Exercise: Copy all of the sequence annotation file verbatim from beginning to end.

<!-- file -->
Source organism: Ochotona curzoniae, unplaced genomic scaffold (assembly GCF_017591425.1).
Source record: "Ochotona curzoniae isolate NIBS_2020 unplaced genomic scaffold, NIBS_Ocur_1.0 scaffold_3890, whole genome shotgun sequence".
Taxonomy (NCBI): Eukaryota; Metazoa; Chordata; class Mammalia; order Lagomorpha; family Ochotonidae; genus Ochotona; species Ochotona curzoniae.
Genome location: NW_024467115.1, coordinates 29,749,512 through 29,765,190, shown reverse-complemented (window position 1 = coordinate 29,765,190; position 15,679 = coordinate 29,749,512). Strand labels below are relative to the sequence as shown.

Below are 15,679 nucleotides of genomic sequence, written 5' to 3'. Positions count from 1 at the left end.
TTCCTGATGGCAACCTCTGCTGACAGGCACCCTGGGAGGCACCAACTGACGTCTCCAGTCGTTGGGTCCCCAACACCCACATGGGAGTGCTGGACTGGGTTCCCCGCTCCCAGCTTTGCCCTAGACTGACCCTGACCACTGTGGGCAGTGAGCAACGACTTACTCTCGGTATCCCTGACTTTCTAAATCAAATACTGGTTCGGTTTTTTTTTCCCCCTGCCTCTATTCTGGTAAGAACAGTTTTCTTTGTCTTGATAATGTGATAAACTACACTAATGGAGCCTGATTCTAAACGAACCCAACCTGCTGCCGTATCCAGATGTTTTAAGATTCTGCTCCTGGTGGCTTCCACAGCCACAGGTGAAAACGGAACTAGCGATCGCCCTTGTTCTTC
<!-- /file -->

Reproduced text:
Source organism: Ochotona curzoniae, unplaced genomic scaffold (assembly GCF_017591425.1).
Source record: "Ochotona curzoniae isolate NIBS_2020 unplaced genomic scaffold, NIBS_Ocur_1.0 scaffold_3890, whole genome shotgun sequence".
Taxonomy (NCBI): Eukaryota; Metazoa; Chordata; class Mammalia; order Lagomorpha; family Ochotonidae; genus Ochotona; species Ochotona curzoniae.
Genome location: NW_024467115.1, coordinates 29,749,512 through 29,765,190, shown reverse-complemented (window position 1 = coordinate 29,765,190; position 15,679 = coordinate 29,749,512). Strand labels below are relative to the sequence as shown.

Below are 15,679 nucleotides of genomic sequence, written 5' to 3'. Positions count from 1 at the left end.
TTCCTGATGGCAACCTCTGCTGACAGGCACCCTGGGAGGCACCAACTGACGTCTCCAGTCGTTGGGTCCCCAACACCCACATGGGAGTGCTGGACTGGGTTCCCCGCTCCCAGCTTTGCCCTAGACTGACCCTGACCACTGTGGGCAGTGAGCAACGACTTACTCTCGGTATCCCTGACTTTCTAAATCAAATACTGGTTCGGTTTTTTTTTCCCCCTGCCTCTATTCTGGTAAGAACAGTTTTCTTTGTCTTGATAATGTGATAAACTACACTAATGGAGCCTGATTCTAAACGAACCCAACCTGCTGCCGTATCCAGATGTTTTAAGATTCTGCTCCTGGTGGCTTCCACAGCCACAGGTGAAAACGGAACTAGCGATCGCCCTTGTTCTTC